Monastic Derry

Learn about Derry as one of the earliest sites of Christianity in Ireland

The date of 546 is often given as the founding year of Derry’s first monastic church, but it is now generally recognised that this was determined inaccurately by later medieval chroniclers and cannot be relied upon.

Colmcille is traditionally said to have been the founder of the monastery but genuinely early records suggest the monastery was established by Fiachra mac Ciárain mac Ainmerech mac Sétna. The church in Derry was probably not founded until about 590, but what is clear is that the church or monastery of Derry was established by the leading local dynasty, the Cénel Conaill, of which Colmcille and Fiachra were important members. This family played a decisive role in the development of the settlement there for the next five centuries at least.

The story of the foundation of the monastery by Colmcille were probably developed as dynastic propaganda in later times when the Cénel Conaill came under pressure from their neighbours, the powerful dynasty known as the Cénel nEógain. Whatever about their historicity, these legends give a fascinating insight into the beliefs and politics of the time.

The legends tell us that Colmcille ( who was born in Donegal c.521 and died on Iona in 597) was a student at the monastery of Glasnevin, now a suburb of Dublin. A terrible plague broke out and the students were sent back to their homelands to protect them from contagion.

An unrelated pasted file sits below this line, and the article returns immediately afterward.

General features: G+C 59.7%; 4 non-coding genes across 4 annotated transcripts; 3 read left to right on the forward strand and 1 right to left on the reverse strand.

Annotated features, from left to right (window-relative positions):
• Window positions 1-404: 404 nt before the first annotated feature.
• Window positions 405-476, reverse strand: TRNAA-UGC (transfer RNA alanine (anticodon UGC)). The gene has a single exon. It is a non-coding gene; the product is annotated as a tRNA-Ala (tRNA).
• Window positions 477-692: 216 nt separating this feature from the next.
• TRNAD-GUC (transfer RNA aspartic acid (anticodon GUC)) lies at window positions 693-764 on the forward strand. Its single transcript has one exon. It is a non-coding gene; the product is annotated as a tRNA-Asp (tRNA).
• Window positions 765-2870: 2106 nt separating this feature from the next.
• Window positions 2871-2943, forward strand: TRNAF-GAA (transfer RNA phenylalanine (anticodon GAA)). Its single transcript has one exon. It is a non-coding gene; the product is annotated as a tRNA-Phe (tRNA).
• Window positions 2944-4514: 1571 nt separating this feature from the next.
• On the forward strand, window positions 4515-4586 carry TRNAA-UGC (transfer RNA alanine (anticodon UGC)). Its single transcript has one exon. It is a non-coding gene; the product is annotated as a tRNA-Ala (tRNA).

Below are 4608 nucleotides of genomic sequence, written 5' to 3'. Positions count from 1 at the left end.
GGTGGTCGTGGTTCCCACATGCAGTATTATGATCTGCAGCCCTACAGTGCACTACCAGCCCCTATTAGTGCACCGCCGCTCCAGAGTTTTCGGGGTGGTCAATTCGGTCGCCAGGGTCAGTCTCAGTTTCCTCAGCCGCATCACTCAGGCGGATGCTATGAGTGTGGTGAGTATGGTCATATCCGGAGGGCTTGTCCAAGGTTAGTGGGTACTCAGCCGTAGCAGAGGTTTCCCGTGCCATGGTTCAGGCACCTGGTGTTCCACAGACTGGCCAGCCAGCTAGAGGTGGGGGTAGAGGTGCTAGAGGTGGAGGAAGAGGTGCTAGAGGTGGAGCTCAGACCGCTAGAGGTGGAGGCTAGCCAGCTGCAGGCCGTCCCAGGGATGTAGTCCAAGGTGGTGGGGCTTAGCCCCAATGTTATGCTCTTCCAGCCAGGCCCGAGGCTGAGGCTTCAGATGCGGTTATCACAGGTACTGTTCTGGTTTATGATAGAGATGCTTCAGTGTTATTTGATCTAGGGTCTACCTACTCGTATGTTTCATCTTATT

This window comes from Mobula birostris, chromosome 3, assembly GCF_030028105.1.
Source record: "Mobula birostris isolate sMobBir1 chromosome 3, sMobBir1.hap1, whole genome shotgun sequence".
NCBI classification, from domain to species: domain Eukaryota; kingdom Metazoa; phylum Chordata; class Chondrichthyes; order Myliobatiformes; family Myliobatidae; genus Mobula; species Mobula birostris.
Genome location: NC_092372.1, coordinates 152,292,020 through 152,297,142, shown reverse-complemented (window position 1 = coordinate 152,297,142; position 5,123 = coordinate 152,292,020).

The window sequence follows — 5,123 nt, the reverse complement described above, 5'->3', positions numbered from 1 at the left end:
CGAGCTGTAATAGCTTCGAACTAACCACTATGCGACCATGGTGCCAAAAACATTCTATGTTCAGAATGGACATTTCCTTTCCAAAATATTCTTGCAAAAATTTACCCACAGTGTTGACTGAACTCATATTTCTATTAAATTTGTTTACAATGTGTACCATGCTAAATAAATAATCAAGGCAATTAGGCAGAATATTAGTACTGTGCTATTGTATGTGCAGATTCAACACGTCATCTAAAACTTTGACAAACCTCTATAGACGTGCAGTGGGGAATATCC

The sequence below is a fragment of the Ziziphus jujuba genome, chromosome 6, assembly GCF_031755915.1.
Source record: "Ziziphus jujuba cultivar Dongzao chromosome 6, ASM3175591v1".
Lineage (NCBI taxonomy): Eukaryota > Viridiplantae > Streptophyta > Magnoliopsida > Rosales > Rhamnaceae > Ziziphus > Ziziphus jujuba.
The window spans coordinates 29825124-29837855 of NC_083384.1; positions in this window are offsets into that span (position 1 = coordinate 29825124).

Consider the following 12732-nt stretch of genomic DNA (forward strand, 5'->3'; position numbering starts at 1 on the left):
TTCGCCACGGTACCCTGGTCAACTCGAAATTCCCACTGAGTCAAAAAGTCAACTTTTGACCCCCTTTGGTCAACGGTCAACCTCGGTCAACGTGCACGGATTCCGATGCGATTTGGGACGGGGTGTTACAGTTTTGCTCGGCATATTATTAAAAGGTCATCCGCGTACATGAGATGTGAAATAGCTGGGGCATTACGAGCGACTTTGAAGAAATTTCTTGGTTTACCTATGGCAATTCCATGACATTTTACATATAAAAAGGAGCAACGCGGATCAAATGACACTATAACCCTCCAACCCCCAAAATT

Colmcille went north, was ordained a priest on the way, and eventually arrived in Derry where the local king, Aed mac Ainmerech, offered him land on which to build his monastery. (In fact, Aed was a generation later than Colm Cille and if he was involved in the foundation of the monastery, it would have been established much later. This suggestion of a later date for the founding of the monastery would also fit with some of the other better-established facts.

We can be certain that the monastery of Derry was founded before the early 7th century and that it was connected , by family and other ties, to the great confederation of churches in various parts of Ireland and Britain which was linked to Colmcille’s main establishment on Iona. There are patchy historical records for the first few centuries of its existence, which seem to demonstrate that during this period Derry was a relatively quiet backwater.

There are reports of two, or at most three, raiding expeditions by bands of Vikings in the 9th and 10th centuries, but the settlement does not appear to have been too badly damaged on any of these occasions. It seems that it was not until the early 10th century that Derry began to acquire a greater status (probably along with greater wealth) and to play a more active role in the wider Columban monastic world.